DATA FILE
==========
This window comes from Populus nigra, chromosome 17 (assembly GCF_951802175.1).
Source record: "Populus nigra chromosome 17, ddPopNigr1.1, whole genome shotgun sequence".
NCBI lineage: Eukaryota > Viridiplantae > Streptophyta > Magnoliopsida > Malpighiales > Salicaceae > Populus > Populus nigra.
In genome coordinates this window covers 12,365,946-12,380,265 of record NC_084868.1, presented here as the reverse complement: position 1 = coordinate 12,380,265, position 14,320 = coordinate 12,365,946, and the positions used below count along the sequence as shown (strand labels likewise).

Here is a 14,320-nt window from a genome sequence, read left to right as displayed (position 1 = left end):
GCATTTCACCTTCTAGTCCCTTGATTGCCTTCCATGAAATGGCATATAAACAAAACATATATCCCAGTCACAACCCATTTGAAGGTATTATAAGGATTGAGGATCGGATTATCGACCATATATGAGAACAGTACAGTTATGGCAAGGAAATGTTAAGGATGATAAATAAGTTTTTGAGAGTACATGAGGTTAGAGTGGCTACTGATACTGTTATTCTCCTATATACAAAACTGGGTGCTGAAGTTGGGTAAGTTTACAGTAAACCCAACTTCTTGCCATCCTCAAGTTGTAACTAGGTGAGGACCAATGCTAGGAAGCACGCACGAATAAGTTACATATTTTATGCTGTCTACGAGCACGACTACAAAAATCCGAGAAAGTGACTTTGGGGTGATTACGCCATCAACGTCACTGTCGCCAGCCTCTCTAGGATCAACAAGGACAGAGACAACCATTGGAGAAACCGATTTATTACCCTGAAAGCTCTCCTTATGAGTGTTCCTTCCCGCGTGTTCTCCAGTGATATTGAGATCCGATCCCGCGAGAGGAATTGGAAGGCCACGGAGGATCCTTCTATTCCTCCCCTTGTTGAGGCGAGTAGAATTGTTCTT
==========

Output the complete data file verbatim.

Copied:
This window comes from Populus nigra, chromosome 17 (assembly GCF_951802175.1).
Source record: "Populus nigra chromosome 17, ddPopNigr1.1, whole genome shotgun sequence".
NCBI lineage: Eukaryota > Viridiplantae > Streptophyta > Magnoliopsida > Malpighiales > Salicaceae > Populus > Populus nigra.
In genome coordinates this window covers 12,365,946-12,380,265 of record NC_084868.1, presented here as the reverse complement: position 1 = coordinate 12,380,265, position 14,320 = coordinate 12,365,946, and the positions used below count along the sequence as shown (strand labels likewise).

Here is a 14,320-nt window from a genome sequence, read left to right as displayed (position 1 = left end):
GCATTTCACCTTCTAGTCCCTTGATTGCCTTCCATGAAATGGCATATAAACAAAACATATATCCCAGTCACAACCCATTTGAAGGTATTATAAGGATTGAGGATCGGATTATCGACCATATATGAGAACAGTACAGTTATGGCAAGGAAATGTTAAGGATGATAAATAAGTTTTTGAGAGTACATGAGGTTAGAGTGGCTACTGATACTGTTATTCTCCTATATACAAAACTGGGTGCTGAAGTTGGGTAAGTTTACAGTAAACCCAACTTCTTGCCATCCTCAAGTTGTAACTAGGTGAGGACCAATGCTAGGAAGCACGCACGAATAAGTTACATATTTTATGCTGTCTACGAGCACGACTACAAAAATCCGAGAAAGTGACTTTGGGGTGATTACGCCATCAACGTCACTGTCGCCAGCCTCTCTAGGATCAACAAGGACAGAGACAACCATTGGAGAAACCGATTTATTACCCTGAAAGCTCTCCTTATGAGTGTTCCTTCCCGCGTGTTCTCCAGTGATATTGAGATCCGATCCCGCGAGAGGAATTGGAAGGCCACGGAGGATCCTTCTATTCCTCCCCTTGTTGAGGCGAGTAGAATTGTTCTT